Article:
The final part of the basic supervised machine learning trinity is the gradient descent algorithm. Given a hypothesis and a cost function, this algorithm iterates through different values of ‘theta,’ (remember this is a parameter set), to find something called the local optima for a particular data set. Right, but that explanation is […]

# Category: Machine Learning

Notes on machine learning from Coursera class and other sources.

Time to introduce a vital concept in machine learning: parameters. Previously, I talked about ‘thetaZero’ and ‘thetaOne’ and their use in the linear hypothesis algorithm. The proper term for them is ‘parameters’ and they belong to a set ‘theta’ commonly notated as It is best to think of ‘theta’ as where ‘n” is […]

I call this a cost function rather than the cost function because one cost function does not fit all. Cost functions vary depending on the kind of data set or machine learning model. For the purposes of machine learning, cost functions become the algorithms that measure the performance of hypotheses. This equation comes […]

The very first formula I learned in machine learning (and the first time I tried writing in LaTeX!) So pretty cool, but what does it mean? This is an example of a univariate hypothesis. ‘Univariate’ is a fancy way of saying that I have one variable (let’s call it ‘x’ for now) that […]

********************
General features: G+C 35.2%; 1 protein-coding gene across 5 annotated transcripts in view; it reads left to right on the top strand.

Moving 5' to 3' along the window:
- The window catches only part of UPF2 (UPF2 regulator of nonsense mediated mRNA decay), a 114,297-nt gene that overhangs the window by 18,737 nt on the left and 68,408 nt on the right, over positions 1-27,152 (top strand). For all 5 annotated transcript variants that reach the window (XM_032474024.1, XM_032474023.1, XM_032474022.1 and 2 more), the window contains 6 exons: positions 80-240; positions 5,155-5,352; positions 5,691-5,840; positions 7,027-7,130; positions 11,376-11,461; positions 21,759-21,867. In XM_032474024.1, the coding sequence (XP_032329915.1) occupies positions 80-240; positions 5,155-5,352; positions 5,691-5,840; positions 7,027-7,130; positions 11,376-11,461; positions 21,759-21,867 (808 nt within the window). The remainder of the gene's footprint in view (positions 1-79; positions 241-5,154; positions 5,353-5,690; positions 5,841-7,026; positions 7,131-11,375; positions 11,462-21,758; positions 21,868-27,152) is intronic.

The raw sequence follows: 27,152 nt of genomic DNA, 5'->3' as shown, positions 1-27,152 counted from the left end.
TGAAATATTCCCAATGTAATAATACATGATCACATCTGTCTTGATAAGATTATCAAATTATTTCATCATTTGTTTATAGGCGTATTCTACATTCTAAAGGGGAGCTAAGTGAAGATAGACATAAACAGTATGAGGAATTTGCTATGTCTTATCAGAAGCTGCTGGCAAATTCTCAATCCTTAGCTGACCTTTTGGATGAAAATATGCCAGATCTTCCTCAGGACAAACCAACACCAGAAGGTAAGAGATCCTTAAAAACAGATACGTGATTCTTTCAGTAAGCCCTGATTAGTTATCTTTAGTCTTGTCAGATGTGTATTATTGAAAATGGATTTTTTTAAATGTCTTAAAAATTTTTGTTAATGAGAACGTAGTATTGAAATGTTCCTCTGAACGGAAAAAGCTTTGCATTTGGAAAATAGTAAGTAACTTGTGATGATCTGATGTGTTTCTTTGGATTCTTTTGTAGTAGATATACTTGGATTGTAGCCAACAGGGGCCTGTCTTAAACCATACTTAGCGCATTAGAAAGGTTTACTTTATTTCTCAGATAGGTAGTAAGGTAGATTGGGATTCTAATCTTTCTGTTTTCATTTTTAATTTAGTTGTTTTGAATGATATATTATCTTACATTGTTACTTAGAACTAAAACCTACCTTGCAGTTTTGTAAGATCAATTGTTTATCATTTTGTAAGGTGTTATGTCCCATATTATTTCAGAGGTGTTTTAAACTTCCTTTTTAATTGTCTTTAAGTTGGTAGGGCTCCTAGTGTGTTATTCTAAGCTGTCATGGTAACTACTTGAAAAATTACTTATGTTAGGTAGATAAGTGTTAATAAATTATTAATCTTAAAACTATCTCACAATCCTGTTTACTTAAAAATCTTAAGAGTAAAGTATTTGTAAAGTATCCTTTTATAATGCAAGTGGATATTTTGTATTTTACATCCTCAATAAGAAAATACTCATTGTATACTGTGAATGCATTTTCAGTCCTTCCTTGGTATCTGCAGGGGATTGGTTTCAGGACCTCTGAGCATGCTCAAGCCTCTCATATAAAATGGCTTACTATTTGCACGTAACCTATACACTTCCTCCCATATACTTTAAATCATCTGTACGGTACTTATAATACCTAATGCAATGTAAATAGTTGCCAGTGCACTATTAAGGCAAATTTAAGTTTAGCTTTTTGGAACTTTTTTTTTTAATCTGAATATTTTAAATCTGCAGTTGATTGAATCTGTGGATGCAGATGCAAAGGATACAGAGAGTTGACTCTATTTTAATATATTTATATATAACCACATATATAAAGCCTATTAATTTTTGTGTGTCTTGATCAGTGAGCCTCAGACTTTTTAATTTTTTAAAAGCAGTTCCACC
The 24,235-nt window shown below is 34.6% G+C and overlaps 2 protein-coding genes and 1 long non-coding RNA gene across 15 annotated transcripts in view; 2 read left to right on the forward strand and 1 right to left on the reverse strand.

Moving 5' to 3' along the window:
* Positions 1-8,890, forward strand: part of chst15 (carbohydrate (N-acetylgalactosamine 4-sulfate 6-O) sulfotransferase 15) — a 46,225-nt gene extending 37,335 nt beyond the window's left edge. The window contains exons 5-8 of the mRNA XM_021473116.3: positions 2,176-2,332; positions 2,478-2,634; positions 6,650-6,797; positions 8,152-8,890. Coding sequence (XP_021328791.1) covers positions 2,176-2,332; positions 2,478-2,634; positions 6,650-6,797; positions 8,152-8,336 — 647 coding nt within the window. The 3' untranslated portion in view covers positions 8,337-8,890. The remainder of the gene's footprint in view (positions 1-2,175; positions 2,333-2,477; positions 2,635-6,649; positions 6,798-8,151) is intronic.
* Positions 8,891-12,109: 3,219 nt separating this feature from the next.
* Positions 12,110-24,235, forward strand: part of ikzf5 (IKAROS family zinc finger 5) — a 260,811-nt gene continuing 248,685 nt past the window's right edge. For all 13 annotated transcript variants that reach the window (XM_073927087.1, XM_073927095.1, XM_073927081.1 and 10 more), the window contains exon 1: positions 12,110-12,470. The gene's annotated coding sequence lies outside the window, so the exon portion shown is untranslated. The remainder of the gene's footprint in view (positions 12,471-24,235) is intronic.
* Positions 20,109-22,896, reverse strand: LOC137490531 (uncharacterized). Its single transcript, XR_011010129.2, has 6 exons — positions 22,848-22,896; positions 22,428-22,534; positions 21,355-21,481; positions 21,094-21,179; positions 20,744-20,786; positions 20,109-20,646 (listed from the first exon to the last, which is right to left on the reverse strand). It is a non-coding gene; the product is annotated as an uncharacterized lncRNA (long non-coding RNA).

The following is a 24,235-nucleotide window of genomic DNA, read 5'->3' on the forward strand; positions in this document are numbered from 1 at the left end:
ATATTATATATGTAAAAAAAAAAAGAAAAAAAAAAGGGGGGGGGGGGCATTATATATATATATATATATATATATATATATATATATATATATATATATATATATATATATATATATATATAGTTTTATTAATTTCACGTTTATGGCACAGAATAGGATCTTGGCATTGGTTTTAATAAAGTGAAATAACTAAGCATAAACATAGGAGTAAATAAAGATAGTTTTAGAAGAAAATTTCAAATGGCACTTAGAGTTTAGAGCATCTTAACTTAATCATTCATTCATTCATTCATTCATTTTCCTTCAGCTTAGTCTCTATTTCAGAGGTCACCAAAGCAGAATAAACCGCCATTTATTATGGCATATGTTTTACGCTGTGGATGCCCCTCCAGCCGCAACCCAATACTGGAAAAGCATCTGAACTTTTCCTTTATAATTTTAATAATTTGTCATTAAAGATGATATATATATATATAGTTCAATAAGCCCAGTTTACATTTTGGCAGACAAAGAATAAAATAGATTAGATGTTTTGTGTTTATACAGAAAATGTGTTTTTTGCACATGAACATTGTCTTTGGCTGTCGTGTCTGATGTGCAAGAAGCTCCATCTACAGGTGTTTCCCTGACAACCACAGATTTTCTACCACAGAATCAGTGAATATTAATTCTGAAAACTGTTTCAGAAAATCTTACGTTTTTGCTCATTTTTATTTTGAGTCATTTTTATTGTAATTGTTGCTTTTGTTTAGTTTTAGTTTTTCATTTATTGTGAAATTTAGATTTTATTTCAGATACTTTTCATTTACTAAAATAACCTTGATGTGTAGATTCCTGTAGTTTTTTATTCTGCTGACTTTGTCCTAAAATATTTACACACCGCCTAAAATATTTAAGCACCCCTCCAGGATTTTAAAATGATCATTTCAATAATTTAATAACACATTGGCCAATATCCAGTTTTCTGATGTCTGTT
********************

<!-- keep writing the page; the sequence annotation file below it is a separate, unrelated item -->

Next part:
I am realizing that machine learning likes mathematical notation. Time to figure out how to put a formula in a post. Since the 1980s, the go-to tool for publishing mathematical papers has been It has a cool history, but to write my study notes, I just needed to figure out how to use […]

Linear regression, cost function and gradient descent sum up the first two weeks of Professor Ng’s Machine Learning class on Coursera. Since I am not aspiring to be a mathematician, I am going to refer to them as algorithms. Each of these algorithms has a particular place when designing a machine learning solution. Linear regression, […]

I recently signed up for Machine Learning on Coursera (Andrew Ng, Stanford). In the first week of lectures, I already felt lost in the jargon. But nothing worth learning comes easy, so persistence, persistence, persistence. The first concept I realized that I didn’t understand involved fitting the model. When I searched the web, I found […]